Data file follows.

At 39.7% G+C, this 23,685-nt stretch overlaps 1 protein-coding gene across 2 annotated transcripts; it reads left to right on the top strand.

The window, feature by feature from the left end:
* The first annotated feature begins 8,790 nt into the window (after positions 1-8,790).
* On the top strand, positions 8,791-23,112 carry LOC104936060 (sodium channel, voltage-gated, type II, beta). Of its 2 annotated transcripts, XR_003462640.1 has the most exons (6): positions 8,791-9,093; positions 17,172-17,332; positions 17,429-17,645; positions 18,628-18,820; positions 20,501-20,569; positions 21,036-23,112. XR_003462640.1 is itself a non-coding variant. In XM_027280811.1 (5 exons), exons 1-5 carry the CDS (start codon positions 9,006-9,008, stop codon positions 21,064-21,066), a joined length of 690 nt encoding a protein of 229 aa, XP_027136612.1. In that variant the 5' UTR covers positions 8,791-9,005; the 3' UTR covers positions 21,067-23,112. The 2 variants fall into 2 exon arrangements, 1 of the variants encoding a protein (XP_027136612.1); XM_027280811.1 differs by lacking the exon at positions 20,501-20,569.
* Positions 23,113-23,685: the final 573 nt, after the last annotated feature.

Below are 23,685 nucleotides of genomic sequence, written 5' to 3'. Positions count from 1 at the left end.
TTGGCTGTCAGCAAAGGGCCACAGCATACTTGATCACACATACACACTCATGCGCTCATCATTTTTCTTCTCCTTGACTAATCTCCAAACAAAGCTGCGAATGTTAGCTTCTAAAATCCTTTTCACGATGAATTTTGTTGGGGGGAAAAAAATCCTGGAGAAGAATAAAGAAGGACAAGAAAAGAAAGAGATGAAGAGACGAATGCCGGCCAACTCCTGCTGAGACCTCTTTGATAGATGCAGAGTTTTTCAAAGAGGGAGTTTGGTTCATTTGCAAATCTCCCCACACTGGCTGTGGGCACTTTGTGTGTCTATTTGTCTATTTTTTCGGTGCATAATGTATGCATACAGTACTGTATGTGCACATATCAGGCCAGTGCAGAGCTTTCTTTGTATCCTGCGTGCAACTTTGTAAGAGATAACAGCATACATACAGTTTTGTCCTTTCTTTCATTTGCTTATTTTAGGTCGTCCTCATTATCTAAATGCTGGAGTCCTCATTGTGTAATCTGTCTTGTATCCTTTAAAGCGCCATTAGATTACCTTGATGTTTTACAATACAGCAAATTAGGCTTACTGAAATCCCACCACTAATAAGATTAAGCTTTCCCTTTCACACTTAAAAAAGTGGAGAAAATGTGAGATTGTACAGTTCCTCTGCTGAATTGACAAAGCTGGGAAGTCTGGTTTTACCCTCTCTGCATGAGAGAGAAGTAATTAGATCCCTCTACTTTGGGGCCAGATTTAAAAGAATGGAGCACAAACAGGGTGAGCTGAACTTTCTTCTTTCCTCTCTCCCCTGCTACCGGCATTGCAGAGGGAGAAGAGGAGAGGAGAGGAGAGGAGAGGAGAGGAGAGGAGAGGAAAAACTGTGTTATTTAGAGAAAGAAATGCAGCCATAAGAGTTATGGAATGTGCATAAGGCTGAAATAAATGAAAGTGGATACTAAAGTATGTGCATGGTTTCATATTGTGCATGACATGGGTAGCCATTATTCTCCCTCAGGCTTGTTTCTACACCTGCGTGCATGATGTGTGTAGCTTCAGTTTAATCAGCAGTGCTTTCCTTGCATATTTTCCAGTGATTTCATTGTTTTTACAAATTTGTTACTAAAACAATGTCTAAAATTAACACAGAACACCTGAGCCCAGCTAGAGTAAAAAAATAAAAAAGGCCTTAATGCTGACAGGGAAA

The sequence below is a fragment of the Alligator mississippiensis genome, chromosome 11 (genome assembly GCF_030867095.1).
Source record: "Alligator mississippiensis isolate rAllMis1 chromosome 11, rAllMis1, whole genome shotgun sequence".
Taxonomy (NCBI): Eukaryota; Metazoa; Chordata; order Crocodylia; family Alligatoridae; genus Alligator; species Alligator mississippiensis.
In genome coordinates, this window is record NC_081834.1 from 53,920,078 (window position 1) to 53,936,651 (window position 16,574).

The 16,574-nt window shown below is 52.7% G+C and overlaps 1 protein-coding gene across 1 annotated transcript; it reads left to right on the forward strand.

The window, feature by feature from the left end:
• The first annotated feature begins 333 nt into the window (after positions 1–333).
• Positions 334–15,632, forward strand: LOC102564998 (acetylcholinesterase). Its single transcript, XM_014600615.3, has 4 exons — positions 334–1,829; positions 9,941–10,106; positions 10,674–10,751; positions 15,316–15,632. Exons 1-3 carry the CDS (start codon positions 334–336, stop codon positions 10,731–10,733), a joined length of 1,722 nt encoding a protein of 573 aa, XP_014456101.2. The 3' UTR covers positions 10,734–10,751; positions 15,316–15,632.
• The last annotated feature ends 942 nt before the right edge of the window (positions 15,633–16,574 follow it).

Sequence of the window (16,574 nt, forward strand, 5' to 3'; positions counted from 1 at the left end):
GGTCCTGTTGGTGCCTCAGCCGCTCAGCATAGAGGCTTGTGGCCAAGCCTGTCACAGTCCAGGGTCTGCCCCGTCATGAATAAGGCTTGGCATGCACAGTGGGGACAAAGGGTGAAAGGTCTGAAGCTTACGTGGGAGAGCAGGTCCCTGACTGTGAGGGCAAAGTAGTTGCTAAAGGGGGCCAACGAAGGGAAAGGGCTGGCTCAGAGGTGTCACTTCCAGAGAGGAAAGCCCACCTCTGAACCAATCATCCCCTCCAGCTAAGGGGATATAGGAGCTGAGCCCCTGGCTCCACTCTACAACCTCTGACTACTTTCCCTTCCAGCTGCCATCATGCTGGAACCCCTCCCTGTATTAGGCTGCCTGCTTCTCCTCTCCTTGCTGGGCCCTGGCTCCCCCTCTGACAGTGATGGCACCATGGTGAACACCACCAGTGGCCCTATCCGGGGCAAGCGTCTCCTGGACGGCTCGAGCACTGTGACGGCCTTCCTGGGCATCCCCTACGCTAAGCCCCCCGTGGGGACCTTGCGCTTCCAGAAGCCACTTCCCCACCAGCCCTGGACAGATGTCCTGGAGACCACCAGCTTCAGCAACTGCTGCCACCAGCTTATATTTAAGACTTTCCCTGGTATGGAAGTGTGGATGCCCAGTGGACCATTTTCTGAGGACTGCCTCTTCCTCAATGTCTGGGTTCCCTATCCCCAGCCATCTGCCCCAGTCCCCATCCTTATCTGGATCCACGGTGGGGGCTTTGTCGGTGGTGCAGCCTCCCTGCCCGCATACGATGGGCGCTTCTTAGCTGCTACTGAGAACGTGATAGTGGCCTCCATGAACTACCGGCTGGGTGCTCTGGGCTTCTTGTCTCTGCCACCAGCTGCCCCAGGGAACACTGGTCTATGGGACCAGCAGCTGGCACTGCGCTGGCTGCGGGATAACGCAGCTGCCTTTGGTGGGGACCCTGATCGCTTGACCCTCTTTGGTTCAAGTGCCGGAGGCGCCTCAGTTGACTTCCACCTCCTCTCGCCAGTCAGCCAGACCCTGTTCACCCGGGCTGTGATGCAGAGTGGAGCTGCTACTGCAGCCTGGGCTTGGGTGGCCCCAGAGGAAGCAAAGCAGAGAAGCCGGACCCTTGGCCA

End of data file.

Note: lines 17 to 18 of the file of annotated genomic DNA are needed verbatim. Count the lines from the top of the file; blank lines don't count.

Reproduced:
Sequence of the window (16,574 nt, forward strand, 5' to 3'; positions counted from 1 at the left end):
GGTCCTGTTGGTGCCTCAGCCGCTCAGCATAGAGGCTTGTGGCCAAGCCTGTCACAGTCCAGGGTCTGCCCCGTCATGAATAAGGCTTGGCATGCACAGTGGGGACAAAGGGTGAAAGGTCTGAAGCTTACGTGGGAGAGCAGGTCCCTGACTGTGAGGGCAAAGTAGTTGCTAAAGGGGGCCAACGAAGGGAAAGGGCTGGCTCAGAGGTGTCACTTCCAGAGAGGAAAGCCCACCTCTGAACCAATCATCCCCTCCAGCTAAGGGGATATAGGAGCTGAGCCCCTGGCTCCACTCTACAACCTCTGACTACTTTCCCTTCCAGCTGCCATCATGCTGGAACCCCTCCCTGTATTAGGCTGCCTGCTTCTCCTCTCCTTGCTGGGCCCTGGCTCCCCCTCTGACAGTGATGGCACCATGGTGAACACCACCAGTGGCCCTATCCGGGGCAAGCGTCTCCTGGACGGCTCGAGCACTGTGACGGCCTTCCTGGGCATCCCCTACGCTAAGCCCCCCGTGGGGACCTTGCGCTTCCAGAAGCCACTTCCCCACCAGCCCTGGACAGATGTCCTGGAGACCACCAGCTTCAGCAACTGCTGCCACCAGCTTATATTTAAGACTTTCCCTGGTATGGAAGTGTGGATGCCCAGTGGACCATTTTCTGAGGACTGCCTCTTCCTCAATGTCTGGGTTCCCTATCCCCAGCCATCTGCCCCAGTCCCCATCCTTATCTGGATCCACGGTGGGGGCTTTGTCGGTGGTGCAGCCTCCCTGCCCGCATACGATGGGCGCTTCTTAGCTGCTACTGAGAACGTGATAGTGGCCTCCATGAACTACCGGCTGGGTGCTCTGGGCTTCTTGTCTCTGCCACCAGCTGCCCCAGGGAACACTGGTCTATGGGACCAGCAGCTGGCACTGCGCTGGCTGCGGGATAACGCAGCTGCCTTTGGTGGGGACCCTGATCGCTTGACCCTCTTTGGTTCAAGTGCCGGAGGCGCCTCAGTTGACTTCCACCTCCTCTCGCCAGTCAGCCAGACCCTGTTCACCCGGGCTGTGATGCAGAGTGGAGCTGCTACTGCAGCCTGGGCTTGGGTGGCCCCAGAGGAAGCAAAGCAGAGAAGCCGGACCCTTGGCCA